A carry comp kerfuffle in Micro VC land 

    The SJW crowd piled on to a job posting for a part-time VC job at a micro VC yesterday. The job posting was for 20 hours a week and the compensation was based on a share of the carry.

    [ Click to Tweet (can edit before sending): https://ctt.ac/4iUFB ]

    Here is how carry works, briefly: if the Fund invests $2m on behalf of investors and turns it into $22M (11x, cash on cash) the gain would be $20M. The carry would be 20-30% of that gain, depending on the deal with LPs (limited partners), which means $4-6M in gain.

    [ Note: A 10x fund is the outlier goal. ]

    If the Fund manager gives this “Chief of Staff” position 20% of the carry it would be $800-1.2m for a part-time job. Note: 20% would be very generous if the person had cash comp, but if the person takes no cash I would say 20% would be in the ball part. Twenty percent of a 20-30% carry is 4-6% carry to the Chief of Staff.

    If the micro VC did 3x “cash on cash” it would have $4m in gains and $800-$1.2m in carry. The individual in this back-end comp position would get $160-240k.

    If this position vested over say four years, that would be something in the range of 4,000 hours of work for $160,000 to $2.4m — or $40 an hour to $600 an hour.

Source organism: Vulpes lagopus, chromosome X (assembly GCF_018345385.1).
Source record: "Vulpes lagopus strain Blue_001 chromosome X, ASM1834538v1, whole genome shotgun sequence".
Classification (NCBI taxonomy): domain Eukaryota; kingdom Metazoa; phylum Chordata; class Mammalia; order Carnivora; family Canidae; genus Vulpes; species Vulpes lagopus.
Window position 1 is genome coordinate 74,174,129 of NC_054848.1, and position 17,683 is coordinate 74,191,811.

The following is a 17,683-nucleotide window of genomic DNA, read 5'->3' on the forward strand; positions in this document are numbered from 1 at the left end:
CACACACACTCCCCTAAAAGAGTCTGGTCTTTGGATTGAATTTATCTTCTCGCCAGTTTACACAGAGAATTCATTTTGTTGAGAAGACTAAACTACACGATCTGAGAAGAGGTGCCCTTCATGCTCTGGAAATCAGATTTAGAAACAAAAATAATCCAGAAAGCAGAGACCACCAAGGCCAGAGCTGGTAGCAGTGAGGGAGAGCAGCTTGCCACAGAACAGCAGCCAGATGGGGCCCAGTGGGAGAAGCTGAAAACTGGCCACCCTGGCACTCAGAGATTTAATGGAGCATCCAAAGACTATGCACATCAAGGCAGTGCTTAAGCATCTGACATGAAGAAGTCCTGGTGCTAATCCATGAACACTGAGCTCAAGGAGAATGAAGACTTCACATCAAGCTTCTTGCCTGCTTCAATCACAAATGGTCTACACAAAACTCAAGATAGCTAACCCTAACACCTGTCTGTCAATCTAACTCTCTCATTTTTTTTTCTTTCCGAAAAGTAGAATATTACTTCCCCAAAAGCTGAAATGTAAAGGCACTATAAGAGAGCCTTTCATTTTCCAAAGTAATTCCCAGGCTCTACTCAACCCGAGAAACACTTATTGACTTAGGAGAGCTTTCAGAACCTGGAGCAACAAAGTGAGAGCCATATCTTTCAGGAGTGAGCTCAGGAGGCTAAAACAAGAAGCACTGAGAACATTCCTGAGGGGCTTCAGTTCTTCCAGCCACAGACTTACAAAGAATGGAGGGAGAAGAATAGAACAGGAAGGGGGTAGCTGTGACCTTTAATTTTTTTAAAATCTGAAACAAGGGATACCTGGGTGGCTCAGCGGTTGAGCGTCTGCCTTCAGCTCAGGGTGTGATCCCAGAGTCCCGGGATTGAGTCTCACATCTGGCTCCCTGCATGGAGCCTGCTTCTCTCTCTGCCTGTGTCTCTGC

Of course, you wouldn’t have any comp today — that’s the trade-off you have the choice to make.

    The argument here, of course, is that the micro VC, who is offering this partnership opportunity, and who gets zero cash comp himself, is taking advantage of the person who takes this part-time gig.

    Oh lordy, lordy … I wish I had seen this job description when I was in my 20s! Please take advantage of me and take 10 or 20 years out of my career path.

    The micro VC has since, under the weight of the social media mob, put the job up as cash and carry or just carry — at the candidate’s choice. CANDIDATES: take as little cash as possible and fight for every point of carry! The math above is going to change your life and the cash comp never will.

    Seriously, if I were 25 years old and applied to this position I would rather sleep on my mom’s couch, drive for Lyft 40 hours a week and get all the carry I could. 60 hours a week isn’t a death sentence, and if you want to propel yourself to the next level the quickest way to do that is to get equity compensation.